Peter McIntyre, Head of Small Business Banking, at HSBC UK discusses how businesses – particularly SMEs – need to look hard at the ‘ordinary’ things, like risk and cash management, in extraordinary times.
How am I going to pay staff and suppliers when I know my sales and revenue are about to get hit? I have cash to last for the rest of the year, and then what? Will I be able to borrow? Will we lose business because we can’t get our staff across borders or new local lockdowns are introduced?
These are questions that were posed by many of UK’s 5.8 millionsmall and medium-sized businesses that are exposed to the extreme economic conditions caused by the COVID-19 pandemic and they will be considering in the lead up to the end of the Brexit transition period.
With the inevitable knock-on effect of sluggish revenues, tightening liquidity and restrictions on travel, here are some suggestions that SMEs should be considering to manage their risk, liquidity, and cash management approach.
Get the basics of cash management right, and tight
These steps might seem simple, but they are often overlooked. From planning ahead, to evaluating upcoming cash inflows and outflows, being diligent in preparing invoices, monitoring the collection of receivables and ‘actioning’ real-time reconciliation to give a clear and true understanding of the cash position.
Once businesses have this nailed down, they will be in a far better position to make informed decisions on whether they should be borrowing to supplement their working capital.
Use measures to support liquidity
Businesses who, in the past, have had a lot of cash must not be complacent and should consider accessing loans, overdraft extensions and repayment holidays should they need to do so. Commercial credit cards can also be a good tool to manage cash flow, with interest free credit periods, allowing businesses to manage cash flow efficiently.
Have a strong feel for your liquidity, credit, and FX exposure
The current conditions are causing a significant impact on foreign exchange fluctuations, liquidity, and credit availability. There are a few questions worth considering now:
- What is my liquidity position? In time of headwinds, businesses can be faced with a cash crunch, so it is important to assess if there is enough liquidity over the foreseeable future or if the business needs to borrow or raise capital.
- If borrowing is necessary, then what will be the future cost of borrowing? Knowing the maturity dates of any existing loans is critical too. If refinancing is required, start those discussions with lenders early to remove the uncertainty over credit availability and its cost.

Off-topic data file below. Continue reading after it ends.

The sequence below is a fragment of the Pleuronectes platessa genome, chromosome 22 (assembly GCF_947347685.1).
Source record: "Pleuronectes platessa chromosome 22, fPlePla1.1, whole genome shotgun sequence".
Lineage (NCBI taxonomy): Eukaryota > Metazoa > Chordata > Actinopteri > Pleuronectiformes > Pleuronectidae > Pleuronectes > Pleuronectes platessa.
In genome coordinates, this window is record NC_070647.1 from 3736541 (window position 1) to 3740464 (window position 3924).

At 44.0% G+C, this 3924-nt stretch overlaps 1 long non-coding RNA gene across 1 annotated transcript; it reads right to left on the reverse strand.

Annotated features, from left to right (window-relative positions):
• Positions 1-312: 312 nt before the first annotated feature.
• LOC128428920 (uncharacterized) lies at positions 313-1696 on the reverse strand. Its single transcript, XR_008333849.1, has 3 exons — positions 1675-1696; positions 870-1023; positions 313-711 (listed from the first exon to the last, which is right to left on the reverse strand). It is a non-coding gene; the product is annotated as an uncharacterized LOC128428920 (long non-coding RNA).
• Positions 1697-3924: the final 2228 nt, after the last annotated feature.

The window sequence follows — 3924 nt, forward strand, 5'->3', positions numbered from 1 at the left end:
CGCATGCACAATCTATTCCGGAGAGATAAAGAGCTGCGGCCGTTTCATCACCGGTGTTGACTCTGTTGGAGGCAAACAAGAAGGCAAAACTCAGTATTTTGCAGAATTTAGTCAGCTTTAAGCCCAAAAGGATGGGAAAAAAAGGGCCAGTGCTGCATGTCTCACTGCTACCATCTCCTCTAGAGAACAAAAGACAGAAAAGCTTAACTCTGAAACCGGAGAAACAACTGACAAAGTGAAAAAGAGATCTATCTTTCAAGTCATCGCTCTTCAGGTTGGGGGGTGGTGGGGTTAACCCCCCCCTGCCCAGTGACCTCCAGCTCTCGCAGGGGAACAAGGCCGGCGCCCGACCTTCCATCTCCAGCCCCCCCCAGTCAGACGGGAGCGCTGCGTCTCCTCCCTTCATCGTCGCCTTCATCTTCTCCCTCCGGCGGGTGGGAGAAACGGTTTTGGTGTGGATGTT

- How do I approach my FX positions? Companies may consider making alternative arrangements for themselves or for their suppliers to remain buoyant, such as shifting supply from sales to other countries. This raises the need to understand changes in FX exposure and reassess how the attendant risks are being managed and value protected.
Consider negotiating better terms of trade
Before businesses start trading internationally, they should create financial and sales projections and use them to assess their capital needs. Have adequate financial resources to meet those needs – plus a cushion – before they start. If they are exporting and get a big order but do not have the working capital to finance buying or manufacturing the products, their global expansion might end before it begins.
A company should also look at renegotiating their terms of trade where they are unfavourable. For example where there’s room for negotiation, instead of paying overseas suppliers up front look to propose stage payments, paying a percentage up front, another on evidence of shipment and the balance on 30 day terms might be a solution. This will also provide an element of security.
If you are struggling to trade on the terms demanded by your buyers talk to them – you might be surprised as many big businesses are keen to support their supply chains and are often open to a discussion.
The pandemic has pushed many businesses towards a more virtual environment, but it is also revealing how operationally paper-dependent many companies are in areas like payroll, payments, and authorization arrangements. Many of these can and should be shifted to digital and the transition is not as overwhelming as expected – banks are also providing extra resources to help businesses make this transition so do reach out where you can to see what support is available.
In summary, the economic impact of the coronavirus to people and companies will be profound. The questions this pandemic raises for any business are tough – but they’re real and they need to be addressed. Whatever the future is, SMEs who review and manage their risks and have a clear understanding of their working capital and liquidity will be in a stronger position to weather the storm of uncertainty and safeguard their future.
Beware of Fraud
Be extra vigilant in times of uncertainty, fraudsters use a range of sophisticated techniques to trick people into sending them money and often use events, current affairs and busy periods as a way to con investors into parting with money.
Be wary of emails, texts, letters, social media messages or phone calls offering help before, during and after the UK’s departure from the EU. Especially purporting to be HMRC, US Customs and other government agencies. Be cautious of demands for VAT and import tariffs and for fees from shipping and logistics firms etc. Always question uninvited approaches in case it’s a scam. Instead, contact the company directly using a known email or phone number.